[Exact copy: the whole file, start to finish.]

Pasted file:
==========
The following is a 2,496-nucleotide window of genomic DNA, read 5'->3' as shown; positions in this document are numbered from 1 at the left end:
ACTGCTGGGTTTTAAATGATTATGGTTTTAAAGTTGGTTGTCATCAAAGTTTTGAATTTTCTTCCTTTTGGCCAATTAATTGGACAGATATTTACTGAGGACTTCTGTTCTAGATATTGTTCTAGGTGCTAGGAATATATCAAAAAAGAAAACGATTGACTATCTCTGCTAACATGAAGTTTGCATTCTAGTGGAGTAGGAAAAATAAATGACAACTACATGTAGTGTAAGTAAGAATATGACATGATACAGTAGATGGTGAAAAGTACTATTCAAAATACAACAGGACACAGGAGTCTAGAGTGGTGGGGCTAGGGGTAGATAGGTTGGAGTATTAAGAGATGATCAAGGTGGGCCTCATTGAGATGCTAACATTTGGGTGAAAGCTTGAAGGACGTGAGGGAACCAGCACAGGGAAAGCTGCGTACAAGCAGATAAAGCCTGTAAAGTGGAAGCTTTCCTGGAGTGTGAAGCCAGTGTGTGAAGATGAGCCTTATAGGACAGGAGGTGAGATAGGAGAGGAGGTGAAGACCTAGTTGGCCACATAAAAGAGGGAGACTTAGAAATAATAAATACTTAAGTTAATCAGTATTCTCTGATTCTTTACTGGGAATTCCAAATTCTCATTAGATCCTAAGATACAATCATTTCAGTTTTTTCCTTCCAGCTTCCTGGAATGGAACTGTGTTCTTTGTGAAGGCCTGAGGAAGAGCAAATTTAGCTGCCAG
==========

The following is a 2,496-nucleotide window of genomic DNA, read 5'->3' as shown; positions in this document are numbered from 1 at the left end:
ACTGCTGGGTTTTAAATGATTATGGTTTTAAAGTTGGTTGTCATCAAAGTTTTGAATTTTCTTCCTTTTGGCCAATTAATTGGACAGATATTTACTGAGGACTTCTGTTCTAGATATTGTTCTAGGTGCTAGGAATATATCAAAAAAGAAAACGATTGACTATCTCTGCTAACATGAAGTTTGCATTCTAGTGGAGTAGGAAAAATAAATGACAACTACATGTAGTGTAAGTAAGAATATGACATGATACAGTAGATGGTGAAAAGTACTATTCAAAATACAACAGGACACAGGAGTCTAGAGTGGTGGGGCTAGGGGTAGATAGGTTGGAGTATTAAGAGATGATCAAGGTGGGCCTCATTGAGATGCTAACATTTGGGTGAAAGCTTGAAGGACGTGAGGGAACCAGCACAGGGAAAGCTGCGTACAAGCAGATAAAGCCTGTAAAGTGGAAGCTTTCCTGGAGTGTGAAGCCAGTGTGTGAAGATGAGCCTTATAGGACAGGAGGTGAGATAGGAGAGGAGGTGAAGACCTAGTTGGCCACATAAAAGAGGGAGACTTAGAAATAATAAATACTTAAGTTAATCAGTATTCTCTGATTCTTTACTGGGAATTCCAAATTCTCATTAGATCCTAAGATACAATCATTTCAGTTTTTTCCTTCCAGCTTCCTGGAATGGAACTGTGTTCTTTGTGAAGGCCTGAGGAAGAGCAAATTTAGCTGCCAG